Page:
Macroeconomic time consistency and wartime presidential approval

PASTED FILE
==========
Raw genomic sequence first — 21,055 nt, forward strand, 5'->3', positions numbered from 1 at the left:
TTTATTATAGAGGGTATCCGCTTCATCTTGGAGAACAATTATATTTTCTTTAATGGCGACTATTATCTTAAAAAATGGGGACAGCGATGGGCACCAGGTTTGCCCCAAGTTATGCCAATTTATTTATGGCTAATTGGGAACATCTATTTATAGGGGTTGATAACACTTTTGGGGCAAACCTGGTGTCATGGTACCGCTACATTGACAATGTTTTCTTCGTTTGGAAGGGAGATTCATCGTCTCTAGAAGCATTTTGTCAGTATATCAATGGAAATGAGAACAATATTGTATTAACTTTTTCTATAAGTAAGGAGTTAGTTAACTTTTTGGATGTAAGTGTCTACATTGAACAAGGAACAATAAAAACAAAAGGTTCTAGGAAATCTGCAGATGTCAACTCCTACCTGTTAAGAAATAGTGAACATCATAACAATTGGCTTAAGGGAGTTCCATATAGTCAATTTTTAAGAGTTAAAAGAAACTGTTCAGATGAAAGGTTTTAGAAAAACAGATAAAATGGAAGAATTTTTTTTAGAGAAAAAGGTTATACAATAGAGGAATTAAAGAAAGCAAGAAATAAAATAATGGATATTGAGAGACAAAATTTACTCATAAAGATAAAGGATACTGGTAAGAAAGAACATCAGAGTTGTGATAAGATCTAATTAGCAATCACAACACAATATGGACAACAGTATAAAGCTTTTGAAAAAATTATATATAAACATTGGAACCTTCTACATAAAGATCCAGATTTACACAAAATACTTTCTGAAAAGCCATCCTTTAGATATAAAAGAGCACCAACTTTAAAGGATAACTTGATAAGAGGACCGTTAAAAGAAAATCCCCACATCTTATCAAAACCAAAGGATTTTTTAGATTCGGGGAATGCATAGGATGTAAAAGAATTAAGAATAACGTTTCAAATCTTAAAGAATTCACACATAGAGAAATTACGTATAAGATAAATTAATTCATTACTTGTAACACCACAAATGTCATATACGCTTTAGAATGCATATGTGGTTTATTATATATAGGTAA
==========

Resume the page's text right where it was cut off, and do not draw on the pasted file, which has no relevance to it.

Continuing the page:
A comparative analysis on the influence of war and the macroeconomy upon incumbent approval during the Korean, Vietnam, and Iraq/Afghanistan conflicts. Inflation, unemployment, war rallies, and soldier casualties are systematic factors upon popularity in each of the three wartime periods. The casualty effect upon approval is greatest during the Vietnam Conflict, while economic influence is greatest during the Iraq/Afghanistan wars. The median citizen’s macroeconomic preference is approximately time consistent in all three episodes, with an inflation target of zero and an unemployment target close to the natural unemployment rate. This implies that wartime macroeconomic overheating likely causes popularity to decline.
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